The Twins are a hot pick, but they've once again gutted their team of all its veteran leadership, trading popular veterans Eric Milton and Doug Mientkiewicz and showing extreme reluctance to give the ball to Terry Mulholland when it counts. Sure, Johan Santana and Joe Nathan have put up gawdy ERA's and win-loss totals this season, but if I'd told you that the Twins would be relying on them in the 2004 playoffs last October, you'd be sprinting to Vegas to bet on every other team in baseball while trying to stifle your vomit. Remember, this team started two players who spent most of the season in the minor leagues in game one of the division series.

Another team a lot of people are banking on is St. Louis, but I would advise against optimism in the Midwest. Albert Pujols has hit only .213 in the playoffs before this season and Scott Rolen has only played two playoff games in his career. They have a rotation full of castoffs and only one starter who's won a World Series in Tony Womack. If you'd like to throw away your savings betting on a team led by Jason Marquis and Jeff Suppan, I might have a few bridges lying around I could sell you.

The Angels are a compelling pick, full of excellent veterans like Troy Percival, Troy Glaus, Garret Anderson, and Darin Erstad. But this team is way too dependant on young players. Chone Figgins is a legitimate MVP candidate, but after him all I see are names that look like Melrose Place characters: Dallas McPherson, Casey Kotchman, Scot Shields, and Jose Guillen. Anyone will tell you that this team is being carried on the fragile back of Vladimir Guerrero; shouldn't those same people also point out that the Impaler has never won a World Championship or even a playoff game?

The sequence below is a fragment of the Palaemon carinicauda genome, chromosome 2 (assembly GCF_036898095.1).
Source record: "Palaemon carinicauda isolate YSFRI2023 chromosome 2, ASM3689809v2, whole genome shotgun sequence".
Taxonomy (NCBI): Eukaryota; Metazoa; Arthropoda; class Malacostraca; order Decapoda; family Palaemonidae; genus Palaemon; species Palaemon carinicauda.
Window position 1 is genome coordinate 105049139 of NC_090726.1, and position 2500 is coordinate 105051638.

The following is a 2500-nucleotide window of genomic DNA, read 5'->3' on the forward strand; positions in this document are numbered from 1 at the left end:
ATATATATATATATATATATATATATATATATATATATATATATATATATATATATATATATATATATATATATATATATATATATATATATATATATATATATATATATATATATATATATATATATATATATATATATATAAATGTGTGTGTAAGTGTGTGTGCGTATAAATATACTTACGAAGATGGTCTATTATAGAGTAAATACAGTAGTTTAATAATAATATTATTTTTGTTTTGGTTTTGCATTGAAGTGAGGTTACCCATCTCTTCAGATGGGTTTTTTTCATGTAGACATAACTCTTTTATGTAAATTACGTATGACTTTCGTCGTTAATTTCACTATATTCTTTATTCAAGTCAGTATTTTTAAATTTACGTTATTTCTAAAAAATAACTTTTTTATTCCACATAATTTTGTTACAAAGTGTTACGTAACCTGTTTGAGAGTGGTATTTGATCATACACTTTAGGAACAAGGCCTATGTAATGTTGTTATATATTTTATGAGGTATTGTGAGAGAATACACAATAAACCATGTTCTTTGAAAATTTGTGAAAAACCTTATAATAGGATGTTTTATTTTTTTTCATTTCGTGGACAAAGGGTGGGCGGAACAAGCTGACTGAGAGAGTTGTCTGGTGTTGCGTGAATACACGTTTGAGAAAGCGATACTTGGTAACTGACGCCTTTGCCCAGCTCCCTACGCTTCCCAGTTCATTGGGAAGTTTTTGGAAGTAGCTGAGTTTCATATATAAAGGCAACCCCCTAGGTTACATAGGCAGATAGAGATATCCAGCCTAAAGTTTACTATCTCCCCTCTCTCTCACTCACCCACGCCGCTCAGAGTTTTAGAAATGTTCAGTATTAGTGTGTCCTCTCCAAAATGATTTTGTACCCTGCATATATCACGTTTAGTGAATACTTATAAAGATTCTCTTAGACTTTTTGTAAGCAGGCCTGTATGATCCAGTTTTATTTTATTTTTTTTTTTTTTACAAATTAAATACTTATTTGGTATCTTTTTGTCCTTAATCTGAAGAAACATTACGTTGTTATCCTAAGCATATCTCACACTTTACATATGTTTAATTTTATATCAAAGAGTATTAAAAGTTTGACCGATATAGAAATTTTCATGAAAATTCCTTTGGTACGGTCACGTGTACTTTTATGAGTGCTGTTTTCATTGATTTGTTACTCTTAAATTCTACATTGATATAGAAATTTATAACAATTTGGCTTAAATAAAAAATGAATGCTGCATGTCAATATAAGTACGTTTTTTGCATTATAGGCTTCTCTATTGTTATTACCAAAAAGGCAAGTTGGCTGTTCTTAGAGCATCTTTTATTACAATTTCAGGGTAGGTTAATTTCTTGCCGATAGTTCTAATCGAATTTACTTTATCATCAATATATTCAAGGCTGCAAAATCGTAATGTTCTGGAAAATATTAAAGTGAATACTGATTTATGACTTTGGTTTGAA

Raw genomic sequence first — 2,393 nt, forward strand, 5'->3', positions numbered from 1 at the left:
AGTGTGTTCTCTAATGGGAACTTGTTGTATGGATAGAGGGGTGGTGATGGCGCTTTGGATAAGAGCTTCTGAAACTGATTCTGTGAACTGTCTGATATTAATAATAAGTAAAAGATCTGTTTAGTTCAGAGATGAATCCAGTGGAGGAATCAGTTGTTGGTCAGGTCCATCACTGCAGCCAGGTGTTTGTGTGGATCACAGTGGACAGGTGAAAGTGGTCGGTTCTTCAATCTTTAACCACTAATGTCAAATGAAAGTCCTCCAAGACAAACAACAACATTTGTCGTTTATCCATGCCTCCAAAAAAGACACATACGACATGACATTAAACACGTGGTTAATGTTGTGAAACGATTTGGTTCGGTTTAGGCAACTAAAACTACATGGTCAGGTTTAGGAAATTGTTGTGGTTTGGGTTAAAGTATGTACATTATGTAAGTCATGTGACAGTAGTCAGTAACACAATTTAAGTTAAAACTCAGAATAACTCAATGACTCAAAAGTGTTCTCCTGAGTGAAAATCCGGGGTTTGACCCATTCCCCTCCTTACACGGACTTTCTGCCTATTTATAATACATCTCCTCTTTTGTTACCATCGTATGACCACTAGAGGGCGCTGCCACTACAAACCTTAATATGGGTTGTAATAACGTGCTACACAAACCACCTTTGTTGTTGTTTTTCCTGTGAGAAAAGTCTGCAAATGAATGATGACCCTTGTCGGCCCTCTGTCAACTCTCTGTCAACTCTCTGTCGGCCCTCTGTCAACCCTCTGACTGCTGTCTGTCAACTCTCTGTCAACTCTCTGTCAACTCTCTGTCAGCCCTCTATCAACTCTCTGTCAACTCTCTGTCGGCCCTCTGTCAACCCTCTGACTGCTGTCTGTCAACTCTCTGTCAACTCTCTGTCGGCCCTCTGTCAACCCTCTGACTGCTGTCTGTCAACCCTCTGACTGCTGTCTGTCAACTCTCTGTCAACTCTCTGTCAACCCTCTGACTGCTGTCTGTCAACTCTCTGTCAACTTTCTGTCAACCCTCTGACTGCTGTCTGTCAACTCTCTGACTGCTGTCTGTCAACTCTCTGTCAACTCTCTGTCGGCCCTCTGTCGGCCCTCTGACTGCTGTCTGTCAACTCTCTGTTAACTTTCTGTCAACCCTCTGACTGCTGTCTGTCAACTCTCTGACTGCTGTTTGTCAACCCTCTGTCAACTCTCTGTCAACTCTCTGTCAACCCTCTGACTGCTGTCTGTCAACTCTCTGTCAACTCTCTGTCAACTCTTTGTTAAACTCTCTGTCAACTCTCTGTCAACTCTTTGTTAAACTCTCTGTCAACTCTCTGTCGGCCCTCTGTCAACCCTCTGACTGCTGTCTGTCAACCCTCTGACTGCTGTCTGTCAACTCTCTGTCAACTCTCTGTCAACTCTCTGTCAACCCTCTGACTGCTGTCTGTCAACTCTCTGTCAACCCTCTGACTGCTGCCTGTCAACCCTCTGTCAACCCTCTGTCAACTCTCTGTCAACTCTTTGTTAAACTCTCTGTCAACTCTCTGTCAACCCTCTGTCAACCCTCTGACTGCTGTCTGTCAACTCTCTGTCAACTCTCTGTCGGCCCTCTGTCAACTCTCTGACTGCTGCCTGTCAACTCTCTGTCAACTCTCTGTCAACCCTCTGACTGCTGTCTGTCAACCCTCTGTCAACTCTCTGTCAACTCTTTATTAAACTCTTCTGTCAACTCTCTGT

The Braves are also in the playoffs. Deja vu all over again. I have been adamant about this for years, and Atlanta cares too little about its suffering fans to do anything: Bobby Cox and John Schuerholtz know an awful lot about beating up on ne'er-do-wells in Shea Stadium and Olympic Stadium from April to August, but they couldn't tell a playoff baseball team from a hole in the ground. Please, people, J.D. Drew is your answer? Yeah, right. Oh, how about Jaret Wright, who started crucial game seven of the 1997 World Series... for the team that lost. Uh-huh. I would tell Braves fans not to get their hopes up, but they probably haven't.

The Yankees seem like a logical pick. After all, they win the World Series almost every year. But that was then, and this is now. Why don't you tell me how a team with no good left-handed pitchers is going to do in the playoffs? Better yet, how about one whose 3-4 hitters are newly acquired Alex Rodriguez and Gary Sheffield-- you know, one of the worst clutch hitters in baseball this season and the guy with the career .238 average in the playoffs? Sorry, but if this team pulls it out we probably know that the Apocalypse isn't far off.

Look, every year a bunch of teams think they have what it takes to win in the playoffs. But with few exceptions, they don't. This isn't rocket science; there are clear formulas for what it takes to win a World Series, and none of the teams above seem to have figured them out. Any of these teams would be lucky to make it past the first round, and don't expect to see more than one or two of them in the LCS. History shows teams entering the postseason with the same hubris every year, and they're always slaughtered by the fates. I've been picking eight teams to lose in the playoffs each of the last ten years, and guess what? A whopping seventy of those teams couldn't get the job done, which means I've been right nearly 90% of the time. This isn't rocket science, and until owners start hiring general managers that know how to win in the playoffs they're teams are certain to fail.

Carlos Beltran won't get it done in the postseason.

Predictions have a way of humbling you, don't they?
I guess my tongue was planted a little too firmly in my cheek on this post. Satire is more fun for me but more confusing for my readers.